Tax Authority scandal raises questions for investors
Potential foreign investors wondering if they will receive tax exemptions in the future
Foreign investors are reexamining their investments, concerned by a possible systemic shutdown in Israel in the wake of the Tax Authority corruption scandal, Hezi Zaieg, director of the Industry and Trade Ministry's Investment Promotion Center, said over the weekend. "We don't look good in the world - investors fear the apparatus will shut down, that no one will move, that everything is under investigation and everything will move ahead slowly," he noted.
Zaieg related that representatives of Shamrock Holdings, which is currently considering adding to its investment in the MDS Eliran Computers factory in Jerusalem, have already asked for clarifications and wondered whether it would be possible to promote new investment approvals given current circumstances. MDS is seeking a $30 million investment to allow it to hire another 250 workers.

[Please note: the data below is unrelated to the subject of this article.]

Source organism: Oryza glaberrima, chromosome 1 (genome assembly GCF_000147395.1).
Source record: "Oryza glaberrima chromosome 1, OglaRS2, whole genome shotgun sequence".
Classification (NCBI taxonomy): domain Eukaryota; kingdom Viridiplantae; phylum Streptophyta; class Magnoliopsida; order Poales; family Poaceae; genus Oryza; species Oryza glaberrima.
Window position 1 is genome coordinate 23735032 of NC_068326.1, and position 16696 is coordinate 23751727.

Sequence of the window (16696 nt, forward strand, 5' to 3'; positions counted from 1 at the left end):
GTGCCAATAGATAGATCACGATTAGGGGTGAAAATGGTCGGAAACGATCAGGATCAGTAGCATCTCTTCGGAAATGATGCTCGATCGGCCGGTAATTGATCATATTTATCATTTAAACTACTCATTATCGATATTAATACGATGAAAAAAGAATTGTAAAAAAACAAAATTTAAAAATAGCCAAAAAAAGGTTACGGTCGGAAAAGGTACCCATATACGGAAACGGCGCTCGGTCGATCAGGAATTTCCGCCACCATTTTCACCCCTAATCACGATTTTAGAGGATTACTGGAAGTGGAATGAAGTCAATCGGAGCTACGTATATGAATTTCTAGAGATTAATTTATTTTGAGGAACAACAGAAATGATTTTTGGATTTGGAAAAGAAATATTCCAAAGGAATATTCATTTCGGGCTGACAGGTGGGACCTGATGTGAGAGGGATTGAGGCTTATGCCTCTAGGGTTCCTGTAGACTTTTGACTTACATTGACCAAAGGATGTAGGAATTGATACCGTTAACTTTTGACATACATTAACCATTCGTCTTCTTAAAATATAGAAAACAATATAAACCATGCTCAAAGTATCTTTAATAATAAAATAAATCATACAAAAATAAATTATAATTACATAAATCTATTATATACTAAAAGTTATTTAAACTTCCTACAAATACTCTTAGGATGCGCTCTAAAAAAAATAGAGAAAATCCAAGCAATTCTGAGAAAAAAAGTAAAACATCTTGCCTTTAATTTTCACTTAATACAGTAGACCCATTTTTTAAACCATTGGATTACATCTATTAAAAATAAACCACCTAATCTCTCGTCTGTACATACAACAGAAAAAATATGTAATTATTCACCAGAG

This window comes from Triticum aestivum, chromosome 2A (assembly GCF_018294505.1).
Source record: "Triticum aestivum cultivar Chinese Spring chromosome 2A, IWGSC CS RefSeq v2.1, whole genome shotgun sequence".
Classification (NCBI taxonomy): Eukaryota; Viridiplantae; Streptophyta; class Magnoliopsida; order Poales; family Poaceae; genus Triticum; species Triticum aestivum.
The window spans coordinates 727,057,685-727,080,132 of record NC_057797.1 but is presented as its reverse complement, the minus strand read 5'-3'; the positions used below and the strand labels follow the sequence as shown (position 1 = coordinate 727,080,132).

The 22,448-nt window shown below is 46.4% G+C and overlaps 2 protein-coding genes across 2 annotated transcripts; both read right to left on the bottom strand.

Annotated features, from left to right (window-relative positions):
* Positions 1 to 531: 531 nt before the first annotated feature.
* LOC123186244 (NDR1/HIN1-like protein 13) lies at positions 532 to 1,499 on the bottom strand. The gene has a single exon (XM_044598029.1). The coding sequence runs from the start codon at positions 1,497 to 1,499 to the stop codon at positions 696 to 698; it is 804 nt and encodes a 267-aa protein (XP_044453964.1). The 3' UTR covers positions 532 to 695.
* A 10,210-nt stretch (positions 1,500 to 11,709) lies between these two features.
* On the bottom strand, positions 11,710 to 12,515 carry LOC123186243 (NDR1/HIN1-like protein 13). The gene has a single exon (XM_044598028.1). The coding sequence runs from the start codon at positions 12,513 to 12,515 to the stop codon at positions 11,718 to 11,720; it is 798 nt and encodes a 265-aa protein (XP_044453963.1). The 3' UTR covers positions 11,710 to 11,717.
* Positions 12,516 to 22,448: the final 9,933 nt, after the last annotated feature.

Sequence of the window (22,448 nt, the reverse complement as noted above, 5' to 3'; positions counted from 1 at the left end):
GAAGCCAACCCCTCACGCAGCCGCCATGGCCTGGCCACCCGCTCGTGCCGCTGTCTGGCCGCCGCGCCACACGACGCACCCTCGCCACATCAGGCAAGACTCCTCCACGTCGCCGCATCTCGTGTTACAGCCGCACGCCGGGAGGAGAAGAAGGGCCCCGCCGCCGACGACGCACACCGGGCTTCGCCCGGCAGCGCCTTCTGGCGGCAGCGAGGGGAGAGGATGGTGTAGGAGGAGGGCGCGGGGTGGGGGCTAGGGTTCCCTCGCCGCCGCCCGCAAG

Over the past year, most of the support for investors switched from the grant track to the tax exemption track, for which the Finance Ministry's tax division is responsible. This new arrangement raises concerns among foreign investors that the Tax Authority will be afraid to make decisions and thus will delay investment requests.
Zaieg said their decisions are purely professionally motivated. "But," he asserted, "if someone were to come and try to link my decision to a friendship with one person or another, I'd start to fear making decisions."
The capital investments promotion law, under which the investment center operates, clearly states the conditions for approving government support of investments. Still, there are instances in which weight is given to the professional opinion of an external committee, which has the task of approving government support. "My tendency is to help factories, to enable a business to work, not to kill it," Zaieg added.